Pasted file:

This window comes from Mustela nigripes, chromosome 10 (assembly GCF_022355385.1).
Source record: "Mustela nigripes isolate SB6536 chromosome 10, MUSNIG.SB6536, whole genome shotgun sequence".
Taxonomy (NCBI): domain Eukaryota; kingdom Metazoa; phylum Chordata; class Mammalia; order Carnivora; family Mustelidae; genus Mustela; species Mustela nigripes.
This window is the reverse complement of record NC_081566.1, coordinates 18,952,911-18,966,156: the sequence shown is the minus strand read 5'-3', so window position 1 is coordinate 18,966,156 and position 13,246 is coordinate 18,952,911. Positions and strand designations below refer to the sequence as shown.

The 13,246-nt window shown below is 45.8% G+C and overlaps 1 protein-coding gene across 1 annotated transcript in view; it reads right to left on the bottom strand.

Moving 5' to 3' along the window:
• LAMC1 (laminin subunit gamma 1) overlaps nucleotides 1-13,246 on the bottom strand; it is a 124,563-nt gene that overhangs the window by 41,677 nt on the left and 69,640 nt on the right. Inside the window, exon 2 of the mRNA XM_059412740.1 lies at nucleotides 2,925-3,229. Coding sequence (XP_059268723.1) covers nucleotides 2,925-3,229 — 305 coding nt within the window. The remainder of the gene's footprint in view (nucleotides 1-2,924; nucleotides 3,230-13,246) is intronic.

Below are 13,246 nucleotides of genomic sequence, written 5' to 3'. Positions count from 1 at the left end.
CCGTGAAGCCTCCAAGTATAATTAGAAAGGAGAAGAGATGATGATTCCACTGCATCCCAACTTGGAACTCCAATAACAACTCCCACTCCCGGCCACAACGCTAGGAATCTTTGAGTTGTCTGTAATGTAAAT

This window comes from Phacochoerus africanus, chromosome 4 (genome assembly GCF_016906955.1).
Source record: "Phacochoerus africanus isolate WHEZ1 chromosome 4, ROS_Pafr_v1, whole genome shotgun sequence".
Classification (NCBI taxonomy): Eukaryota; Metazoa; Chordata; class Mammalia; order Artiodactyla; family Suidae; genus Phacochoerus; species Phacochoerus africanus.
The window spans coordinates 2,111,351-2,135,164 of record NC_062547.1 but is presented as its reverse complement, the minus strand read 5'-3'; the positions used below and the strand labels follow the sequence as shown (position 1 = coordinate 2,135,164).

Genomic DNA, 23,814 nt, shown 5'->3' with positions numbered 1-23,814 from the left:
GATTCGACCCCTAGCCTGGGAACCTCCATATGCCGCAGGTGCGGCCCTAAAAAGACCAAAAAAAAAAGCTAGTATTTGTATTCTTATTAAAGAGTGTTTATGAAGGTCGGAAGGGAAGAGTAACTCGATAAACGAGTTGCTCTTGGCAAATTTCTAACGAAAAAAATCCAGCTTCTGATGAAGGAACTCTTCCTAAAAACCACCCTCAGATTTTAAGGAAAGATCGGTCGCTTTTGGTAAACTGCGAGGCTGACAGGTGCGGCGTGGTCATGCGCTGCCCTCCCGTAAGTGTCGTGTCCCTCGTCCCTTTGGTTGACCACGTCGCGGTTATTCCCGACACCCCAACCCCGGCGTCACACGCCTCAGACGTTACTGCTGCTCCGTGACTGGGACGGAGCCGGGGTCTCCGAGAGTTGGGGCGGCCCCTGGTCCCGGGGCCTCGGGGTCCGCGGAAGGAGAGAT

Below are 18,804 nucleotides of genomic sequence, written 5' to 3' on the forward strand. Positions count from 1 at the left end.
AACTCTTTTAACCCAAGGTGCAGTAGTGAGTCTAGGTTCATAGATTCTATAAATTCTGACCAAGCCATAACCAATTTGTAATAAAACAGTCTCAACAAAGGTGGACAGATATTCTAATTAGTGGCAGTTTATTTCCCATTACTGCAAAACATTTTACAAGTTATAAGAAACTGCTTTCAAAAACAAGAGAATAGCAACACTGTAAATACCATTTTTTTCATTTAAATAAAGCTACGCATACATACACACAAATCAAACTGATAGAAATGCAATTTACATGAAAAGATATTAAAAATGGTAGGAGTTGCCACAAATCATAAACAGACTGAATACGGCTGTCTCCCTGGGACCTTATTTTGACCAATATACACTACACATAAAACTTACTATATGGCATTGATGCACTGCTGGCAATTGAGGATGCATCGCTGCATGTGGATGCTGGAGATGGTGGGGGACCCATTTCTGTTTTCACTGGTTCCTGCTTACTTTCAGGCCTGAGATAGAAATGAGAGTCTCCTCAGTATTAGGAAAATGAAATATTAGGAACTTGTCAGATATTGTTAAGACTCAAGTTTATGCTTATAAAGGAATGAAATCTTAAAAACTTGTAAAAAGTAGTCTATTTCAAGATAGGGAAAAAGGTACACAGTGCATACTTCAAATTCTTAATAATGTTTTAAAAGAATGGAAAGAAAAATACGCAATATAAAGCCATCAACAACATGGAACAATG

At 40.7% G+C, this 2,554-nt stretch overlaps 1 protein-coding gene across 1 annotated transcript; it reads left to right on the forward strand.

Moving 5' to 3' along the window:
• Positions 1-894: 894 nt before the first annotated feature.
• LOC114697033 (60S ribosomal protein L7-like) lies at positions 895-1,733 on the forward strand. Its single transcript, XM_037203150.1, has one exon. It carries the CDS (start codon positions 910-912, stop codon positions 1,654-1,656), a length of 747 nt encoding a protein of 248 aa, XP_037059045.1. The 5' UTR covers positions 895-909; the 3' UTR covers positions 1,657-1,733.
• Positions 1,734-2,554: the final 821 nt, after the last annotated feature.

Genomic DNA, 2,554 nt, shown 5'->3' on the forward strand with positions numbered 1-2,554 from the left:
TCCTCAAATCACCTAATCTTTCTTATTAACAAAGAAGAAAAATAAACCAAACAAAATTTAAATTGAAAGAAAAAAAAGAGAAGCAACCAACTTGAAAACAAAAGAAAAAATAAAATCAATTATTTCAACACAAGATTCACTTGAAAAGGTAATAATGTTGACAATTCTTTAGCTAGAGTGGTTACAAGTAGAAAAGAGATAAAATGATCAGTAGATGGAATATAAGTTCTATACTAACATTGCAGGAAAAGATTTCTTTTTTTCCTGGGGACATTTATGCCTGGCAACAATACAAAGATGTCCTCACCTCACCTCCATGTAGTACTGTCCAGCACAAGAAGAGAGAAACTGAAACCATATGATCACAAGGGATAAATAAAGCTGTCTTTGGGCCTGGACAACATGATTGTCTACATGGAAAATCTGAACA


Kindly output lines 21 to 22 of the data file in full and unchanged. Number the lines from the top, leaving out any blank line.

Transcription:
• LOC114697033 (60S ribosomal protein L7-like) lies at positions 895-1,733 on the forward strand. Its single transcript, XM_037203150.1, has one exon. It carries the CDS (start codon positions 910-912, stop codon positions 1,654-1,656), a length of 747 nt encoding a protein of 248 aa, XP_037059045.1. The 5' UTR covers positions 895-909; the 3' UTR covers positions 1,657-1,733.
• Positions 1,734-2,554: the final 821 nt, after the last annotated feature.